Join Date: Jul 2007
Location: New Zealand
And related to Alfa-Red's suggestion... I've found on disc rear brake setups that it helps to slacken the handbrake cable right off before you wind the pistons back. On the 156, the adjuster is a long 13mm nut on the lever itself (I presume the GT is the same), which you reach by undoing the gaiter (nice easy job inside the car).
After you assemble the rear brakes, operate the footbrake dozens of times to allow the rear brakes to self-adjust, then (and only then) tighten the handbrake cable to give an appropriate number of clicks and good lever feel.
I adopted this approach also because rear disc brakes often won't self-adjust if the handbrake cable is too tight. I've seen it a few times where someone swinches up the handbrake adjustment because they're obsessed with only having 3-4 clicks, then a year or two later the rear brakes are hardly working because no self-adjustment has taken place...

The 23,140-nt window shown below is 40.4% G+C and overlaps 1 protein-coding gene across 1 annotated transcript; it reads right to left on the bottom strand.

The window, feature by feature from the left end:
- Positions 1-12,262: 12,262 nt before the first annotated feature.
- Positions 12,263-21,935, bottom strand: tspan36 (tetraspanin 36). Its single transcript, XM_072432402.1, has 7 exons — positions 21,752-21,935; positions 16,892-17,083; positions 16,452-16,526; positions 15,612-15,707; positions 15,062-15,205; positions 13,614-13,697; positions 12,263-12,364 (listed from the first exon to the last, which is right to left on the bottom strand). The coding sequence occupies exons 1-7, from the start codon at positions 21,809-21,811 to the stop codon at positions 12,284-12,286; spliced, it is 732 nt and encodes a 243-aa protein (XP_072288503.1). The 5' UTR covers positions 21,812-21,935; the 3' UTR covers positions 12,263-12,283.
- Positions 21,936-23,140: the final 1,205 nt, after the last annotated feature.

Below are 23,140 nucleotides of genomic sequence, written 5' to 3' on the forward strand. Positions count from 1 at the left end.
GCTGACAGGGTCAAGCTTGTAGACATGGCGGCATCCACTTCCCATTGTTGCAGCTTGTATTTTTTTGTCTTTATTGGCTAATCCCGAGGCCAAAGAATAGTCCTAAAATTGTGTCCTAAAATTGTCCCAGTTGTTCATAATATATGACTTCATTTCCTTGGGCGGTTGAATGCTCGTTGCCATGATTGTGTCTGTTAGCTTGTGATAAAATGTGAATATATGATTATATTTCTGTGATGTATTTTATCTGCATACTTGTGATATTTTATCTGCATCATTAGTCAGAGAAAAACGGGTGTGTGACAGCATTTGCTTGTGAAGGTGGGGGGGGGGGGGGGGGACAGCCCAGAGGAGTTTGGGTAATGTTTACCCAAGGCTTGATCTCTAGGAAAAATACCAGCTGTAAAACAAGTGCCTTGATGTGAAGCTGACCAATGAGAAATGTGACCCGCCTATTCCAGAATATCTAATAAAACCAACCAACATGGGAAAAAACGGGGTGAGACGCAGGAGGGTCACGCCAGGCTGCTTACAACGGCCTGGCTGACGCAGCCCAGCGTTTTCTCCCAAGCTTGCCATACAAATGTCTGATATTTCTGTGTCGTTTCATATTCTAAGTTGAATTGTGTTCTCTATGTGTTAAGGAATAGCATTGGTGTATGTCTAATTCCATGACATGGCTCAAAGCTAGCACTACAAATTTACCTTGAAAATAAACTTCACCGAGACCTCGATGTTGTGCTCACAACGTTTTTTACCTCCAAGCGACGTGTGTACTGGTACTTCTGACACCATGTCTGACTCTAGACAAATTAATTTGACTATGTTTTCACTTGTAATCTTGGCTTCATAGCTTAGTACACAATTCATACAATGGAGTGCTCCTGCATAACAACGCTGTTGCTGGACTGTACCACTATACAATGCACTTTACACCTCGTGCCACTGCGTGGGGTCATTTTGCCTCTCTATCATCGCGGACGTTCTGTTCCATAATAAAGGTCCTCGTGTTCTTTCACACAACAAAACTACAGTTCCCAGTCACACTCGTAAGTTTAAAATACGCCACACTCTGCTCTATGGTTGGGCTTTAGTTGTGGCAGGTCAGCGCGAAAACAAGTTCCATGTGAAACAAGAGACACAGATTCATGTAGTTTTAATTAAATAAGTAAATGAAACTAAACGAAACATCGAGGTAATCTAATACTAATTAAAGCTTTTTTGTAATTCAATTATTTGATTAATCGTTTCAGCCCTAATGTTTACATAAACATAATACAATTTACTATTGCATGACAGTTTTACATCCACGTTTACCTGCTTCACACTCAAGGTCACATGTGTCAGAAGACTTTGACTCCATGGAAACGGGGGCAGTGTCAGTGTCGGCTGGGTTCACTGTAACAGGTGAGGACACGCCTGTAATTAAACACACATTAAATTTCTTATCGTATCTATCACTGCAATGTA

One other thing (and this is probably the answer you were looking for, which I don't know - EDIT: David C does, see below - thanks!) - on some cars of similar age (FIAT Stilo Abarth springs to mind) the rear caliper pistons have to be wound back in opposite directions (one side needs clockwise rotation, the other side needs anticlockwise rotation). Most cars only require clockwise rotation of the pistons. Normally the pistons do not require much force to turn and should start moving in/out without the need for a G-clamp to force them in (don't be tempted to use a clamp as that will cause damage).
'00 GTV V6, '08 FIAT 500, shell and parts for a '71 FIAT 850 Coupe
Last edited by alexGS; 04-06-10 at 19:07.